Visual artist Daniella Batsheva is a self-proclaimed “Illustrator with a design habit” whose aesthetic straddles the line between underground and mainstream. Her art boasts the beautiful detail-heavy, intricate linework of the Victorian era mixed with the dark goth imagery inspired by horror films. Softly stylized figures with deep color palettes. Whimsy with a creepy twist.
Daniella shares, “Making art is very much a compulsion for me. I can’t function without creating. Art provides a way that I sort my own thoughts and feelings, so it’s something that is absolutely necessary for me. The selfish side of me creates so that I can share a timeline of my life experiences by sharing the things that I find to be most beautiful. The other side of me creates because I have always felt a lack of art and visual stimulation in my surroundings, so it is necessary to contribute towards helping to beautify the world.”
Her art is rooted in the 19th century but with a focus on modernity. Daniella is influenced by classic artists like French art nouveau poster illustrator Louis Theophile Hingre, Irish stained glass artist and book illustrator Harry Clarke, French portrait painter Élisabeth Louise Vigée Le Brun, Victorian era watercolorist Eleanor Vere Boyle, English illustrator Aubrey Beardley, and Austrian painter Gustav Klimt, along with more contemporary artists such as Italian cartoonist Nadir Quinto, Japanese horror manga Junji Ito and American painter Camille Rose Garcia. Horror movie mastermind Clive Barker, English occultist painter Austin Osman Spare, Japanese cartoonist Peach Momoko and American horror film visionary Charles Band are also artistic inspirations.
Daniella grew up a horror nerd. As a kid, if her family watched movies without a touch of macabre she wasn’t interested. She explains, “I’m a bit of a thrill seeker, so horror films have always been an outlet for me. I love monsters, I love the unexplained, I love things that defy logic, and I find that in horror. It’s like when Beyoncé wanted to have an unflattering photo removed from the internet, it made people want to find the image and stare at it even more. As a rebellious teen, when I was repeatedly discouraged from seeking out “bad things,” I went in even harder. I wanted to be soaked in ghosts and goblins. I wanted nothing more than to explore an abandoned mansion and drape myself in black. Every free moment I had in high school was spent watching horror movies. Whenever I came across an old cathedral or cemetery, I would roam around, take notes, and obsessively research its history when I got home. When was this built? Why? Who’s buried there? Are there ghosts?”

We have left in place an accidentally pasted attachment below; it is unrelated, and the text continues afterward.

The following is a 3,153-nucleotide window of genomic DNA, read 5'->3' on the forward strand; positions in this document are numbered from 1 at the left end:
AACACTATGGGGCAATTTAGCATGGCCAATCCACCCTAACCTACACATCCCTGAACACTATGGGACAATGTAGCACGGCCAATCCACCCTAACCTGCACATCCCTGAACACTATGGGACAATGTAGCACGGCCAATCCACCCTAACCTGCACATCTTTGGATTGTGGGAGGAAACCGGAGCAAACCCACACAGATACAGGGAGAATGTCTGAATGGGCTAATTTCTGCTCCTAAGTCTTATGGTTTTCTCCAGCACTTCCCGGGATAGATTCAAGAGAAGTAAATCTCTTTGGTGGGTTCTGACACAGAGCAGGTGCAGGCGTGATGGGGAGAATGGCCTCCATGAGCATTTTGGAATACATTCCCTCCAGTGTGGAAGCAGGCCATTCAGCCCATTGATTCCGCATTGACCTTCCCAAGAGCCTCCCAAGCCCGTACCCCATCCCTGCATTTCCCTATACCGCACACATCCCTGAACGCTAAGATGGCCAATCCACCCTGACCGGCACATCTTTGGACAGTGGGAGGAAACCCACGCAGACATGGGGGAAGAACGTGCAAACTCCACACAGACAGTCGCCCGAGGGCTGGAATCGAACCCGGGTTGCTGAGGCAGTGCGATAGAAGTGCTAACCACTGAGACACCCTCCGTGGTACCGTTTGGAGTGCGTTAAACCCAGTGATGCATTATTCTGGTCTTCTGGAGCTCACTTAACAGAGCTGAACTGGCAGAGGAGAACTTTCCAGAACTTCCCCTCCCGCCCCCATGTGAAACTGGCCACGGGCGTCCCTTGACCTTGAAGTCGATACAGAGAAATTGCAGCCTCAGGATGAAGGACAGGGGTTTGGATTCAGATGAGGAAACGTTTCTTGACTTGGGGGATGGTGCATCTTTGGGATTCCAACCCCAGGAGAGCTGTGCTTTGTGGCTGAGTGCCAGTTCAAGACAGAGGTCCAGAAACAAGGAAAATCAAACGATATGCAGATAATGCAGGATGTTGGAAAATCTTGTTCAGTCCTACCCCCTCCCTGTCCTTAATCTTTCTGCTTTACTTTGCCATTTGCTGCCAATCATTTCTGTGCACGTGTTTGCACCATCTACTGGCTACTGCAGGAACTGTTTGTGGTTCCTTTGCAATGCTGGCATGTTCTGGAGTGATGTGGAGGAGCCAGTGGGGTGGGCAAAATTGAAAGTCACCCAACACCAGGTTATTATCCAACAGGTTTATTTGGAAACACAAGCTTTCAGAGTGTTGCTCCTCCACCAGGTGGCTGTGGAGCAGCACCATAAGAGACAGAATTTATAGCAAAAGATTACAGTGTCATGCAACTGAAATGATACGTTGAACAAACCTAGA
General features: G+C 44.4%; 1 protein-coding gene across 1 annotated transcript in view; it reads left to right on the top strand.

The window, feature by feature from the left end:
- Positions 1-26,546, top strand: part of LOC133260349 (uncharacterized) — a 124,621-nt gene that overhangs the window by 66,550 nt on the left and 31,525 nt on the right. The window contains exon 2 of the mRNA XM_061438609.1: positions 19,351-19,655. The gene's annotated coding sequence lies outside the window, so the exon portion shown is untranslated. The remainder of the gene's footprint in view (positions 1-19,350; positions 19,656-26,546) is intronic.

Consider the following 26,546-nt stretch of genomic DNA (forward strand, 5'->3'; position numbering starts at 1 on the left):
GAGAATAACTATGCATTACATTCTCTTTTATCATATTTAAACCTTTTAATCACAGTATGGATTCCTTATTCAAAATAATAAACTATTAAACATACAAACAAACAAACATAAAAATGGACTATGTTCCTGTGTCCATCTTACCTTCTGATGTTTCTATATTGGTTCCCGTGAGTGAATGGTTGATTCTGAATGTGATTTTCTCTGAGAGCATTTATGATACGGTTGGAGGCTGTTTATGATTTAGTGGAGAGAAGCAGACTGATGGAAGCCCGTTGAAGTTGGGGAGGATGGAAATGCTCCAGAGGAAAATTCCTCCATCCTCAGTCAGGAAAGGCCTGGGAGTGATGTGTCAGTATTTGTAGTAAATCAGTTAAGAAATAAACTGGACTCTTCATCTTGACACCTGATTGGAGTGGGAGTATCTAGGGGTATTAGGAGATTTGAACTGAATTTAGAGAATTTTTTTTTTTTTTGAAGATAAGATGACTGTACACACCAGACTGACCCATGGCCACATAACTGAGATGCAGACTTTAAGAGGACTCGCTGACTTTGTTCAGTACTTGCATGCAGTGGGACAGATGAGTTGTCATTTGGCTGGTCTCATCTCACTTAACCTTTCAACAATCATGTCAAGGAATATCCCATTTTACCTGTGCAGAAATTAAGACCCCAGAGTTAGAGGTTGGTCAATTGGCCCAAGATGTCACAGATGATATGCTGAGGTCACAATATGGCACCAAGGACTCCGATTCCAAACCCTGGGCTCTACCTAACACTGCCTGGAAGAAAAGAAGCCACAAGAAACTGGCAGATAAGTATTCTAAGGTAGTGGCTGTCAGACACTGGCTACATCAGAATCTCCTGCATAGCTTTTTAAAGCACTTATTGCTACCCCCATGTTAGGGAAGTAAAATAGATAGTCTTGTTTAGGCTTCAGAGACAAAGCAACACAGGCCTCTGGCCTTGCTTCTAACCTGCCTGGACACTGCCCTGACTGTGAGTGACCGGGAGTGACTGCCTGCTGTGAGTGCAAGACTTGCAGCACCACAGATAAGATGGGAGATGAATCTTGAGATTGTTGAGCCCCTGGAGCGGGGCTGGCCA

While studying illustration at The University of the Arts in Philadelphia, Daniella felt stifled by the city. But by wandering the narrow, shadowy streets of what was the 19th century Red Light District and prodding the shopkeepers for stories of strange happenings and begging for entry into their secret basement passageways that run beneath, she was enthralled. After college, she moved to Los Angeles where she lived for 10 years, firmly establishing herself within the horror community. LA is where Daniella found her voice artistically and where her professional work began to really take off. When the pandemic hit, she sought refuge in Palm Desert and eventually made her way to Tel Aviv and London. In London she delighted in being surrounded by haunted history and gothic architecture. Daniella was in heaven there, and the art that poured out of her was effortless and endless.
An important part of Daniella’s process is the symbiosis between art and music. For her, there’s something psychological happening between imagery and sound. Making music is a vital part of creating a visual piece. She says, “Music helps set up the vibe I’m looking for, it fills the environment with a sound that energizes me, and it can even conjure up its own imagery that pushes my illustrations further in the right direction. Each one of my pieces has a specific soundtrack.” To that end, Daniella loves collaborating with musicians, and has done many music projects. She is the first-ever female Lead Illustrator for storied UK alternative culture brand Kerrang! – helping to usher in a new era of inclusivity through her artworks, she created tour posters and merchandise for Paris Jackson, album cover art and tour posters for The Kut’s Waiting For Christmas and more.
Daniella sees great value in being able to make everyday objects beautiful through design. She observes, “The things we choose to keep or adorn ourselves with are very often a personal statement. Having design and illustrations in our lives can make us feel a bit better, maybe stand a bit taller. I think we forget how much design is in every detail of our days. I thrive on being able to deliver something extra special where you least expect it. I have always thought ‘If there is a way to make our environment, our favorite or most used objects, more beautiful, then why don’t we?’” She designed product packaging for Pizza Girl sauce, trophy design for horror film festival Shriekfest, book covers, advertisements and more.
“I want to create art so that I can contribute something beautiful. I want to have a positive impact on my surroundings. I want to create pieces that make everyday life more visually stimulating, more fun,” Daniella declares. “I want someone to look at my pieces and think, ‘I relate to that. That brings me comfort. I want to keep that.’”